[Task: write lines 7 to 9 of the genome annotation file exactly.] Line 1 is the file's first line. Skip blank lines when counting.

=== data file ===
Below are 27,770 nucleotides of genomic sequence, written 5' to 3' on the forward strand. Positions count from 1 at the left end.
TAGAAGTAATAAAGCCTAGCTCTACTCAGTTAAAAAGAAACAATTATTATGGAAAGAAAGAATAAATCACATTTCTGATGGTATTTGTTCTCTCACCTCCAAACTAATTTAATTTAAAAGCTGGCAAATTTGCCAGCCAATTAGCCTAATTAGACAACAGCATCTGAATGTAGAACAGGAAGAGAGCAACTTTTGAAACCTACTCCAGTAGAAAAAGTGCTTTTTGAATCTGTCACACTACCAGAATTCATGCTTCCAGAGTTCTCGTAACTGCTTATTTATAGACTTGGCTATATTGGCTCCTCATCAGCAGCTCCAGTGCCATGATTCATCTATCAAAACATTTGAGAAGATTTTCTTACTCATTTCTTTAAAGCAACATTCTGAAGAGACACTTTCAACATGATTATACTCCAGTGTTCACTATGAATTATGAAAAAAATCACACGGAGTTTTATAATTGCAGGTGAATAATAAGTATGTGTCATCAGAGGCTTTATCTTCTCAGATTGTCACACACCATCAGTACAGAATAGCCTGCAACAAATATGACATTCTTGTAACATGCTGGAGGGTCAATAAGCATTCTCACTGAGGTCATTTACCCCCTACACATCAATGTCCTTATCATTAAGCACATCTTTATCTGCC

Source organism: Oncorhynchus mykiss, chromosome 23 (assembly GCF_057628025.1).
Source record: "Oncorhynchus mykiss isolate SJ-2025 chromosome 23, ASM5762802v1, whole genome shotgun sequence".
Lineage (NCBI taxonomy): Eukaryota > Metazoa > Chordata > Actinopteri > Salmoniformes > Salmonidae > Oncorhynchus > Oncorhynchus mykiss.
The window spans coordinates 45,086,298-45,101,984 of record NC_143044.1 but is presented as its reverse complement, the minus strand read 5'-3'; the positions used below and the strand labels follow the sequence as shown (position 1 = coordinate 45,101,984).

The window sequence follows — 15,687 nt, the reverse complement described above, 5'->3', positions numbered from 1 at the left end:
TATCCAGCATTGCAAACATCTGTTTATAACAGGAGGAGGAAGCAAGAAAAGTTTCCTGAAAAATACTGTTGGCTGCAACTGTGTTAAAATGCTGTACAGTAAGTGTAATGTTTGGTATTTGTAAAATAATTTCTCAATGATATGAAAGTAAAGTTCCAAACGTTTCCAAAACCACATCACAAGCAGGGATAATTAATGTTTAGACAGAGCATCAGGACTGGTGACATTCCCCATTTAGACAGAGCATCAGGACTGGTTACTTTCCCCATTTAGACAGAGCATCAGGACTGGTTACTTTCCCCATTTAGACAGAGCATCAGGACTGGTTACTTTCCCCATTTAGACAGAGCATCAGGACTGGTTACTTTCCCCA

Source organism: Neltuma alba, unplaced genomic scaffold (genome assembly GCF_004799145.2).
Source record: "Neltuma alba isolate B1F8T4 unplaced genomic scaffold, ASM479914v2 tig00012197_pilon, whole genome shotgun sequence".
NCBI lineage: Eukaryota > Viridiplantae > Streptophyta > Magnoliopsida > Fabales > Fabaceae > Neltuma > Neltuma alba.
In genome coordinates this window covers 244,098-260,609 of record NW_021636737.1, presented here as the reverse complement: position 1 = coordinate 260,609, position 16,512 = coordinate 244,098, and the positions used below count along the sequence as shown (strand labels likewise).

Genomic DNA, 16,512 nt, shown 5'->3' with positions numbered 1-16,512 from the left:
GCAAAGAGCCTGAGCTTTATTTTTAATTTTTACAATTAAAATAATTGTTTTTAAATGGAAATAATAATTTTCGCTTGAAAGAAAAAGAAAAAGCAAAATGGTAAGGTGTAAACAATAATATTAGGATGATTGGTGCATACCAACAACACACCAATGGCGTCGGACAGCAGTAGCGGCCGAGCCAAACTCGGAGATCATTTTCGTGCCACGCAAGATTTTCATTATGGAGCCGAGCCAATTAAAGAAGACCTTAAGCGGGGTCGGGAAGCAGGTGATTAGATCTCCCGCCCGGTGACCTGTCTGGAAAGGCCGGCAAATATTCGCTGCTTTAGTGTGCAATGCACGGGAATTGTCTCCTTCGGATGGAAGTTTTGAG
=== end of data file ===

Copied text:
The window sequence follows — 15,687 nt, the reverse complement described above, 5'->3', positions numbered from 1 at the left end:
TATCCAGCATTGCAAACATCTGTTTATAACAGGAGGAGGAAGCAAGAAAAGTTTCCTGAAAAATACTGTTGGCTGCAACTGTGTTAAAATGCTGTACAGTAAGTGTAATGTTTGGTATTTGTAAAATAATTTCTCAATGATATGAAAGTAAAGTTCCAAACGTTTCCAAAACCACATCACAAGCAGGGATAATTAATGTTTAGACAGAGCATCAGGACTGGTGACATTCCCCATTTAGACAGAGCATCAGGACTGGTTACTTTCCCCATTTAGACAGAGCATCAGGACTGGTTACTTTCCCCATTTAGACAGAGCATCAGGACTGGTTACTTTCCCCATTTAGACAGAGCATCAGGACTGGTTACTTTCCCCA

Source organism: Neltuma alba, unplaced genomic scaffold (genome assembly GCF_004799145.2).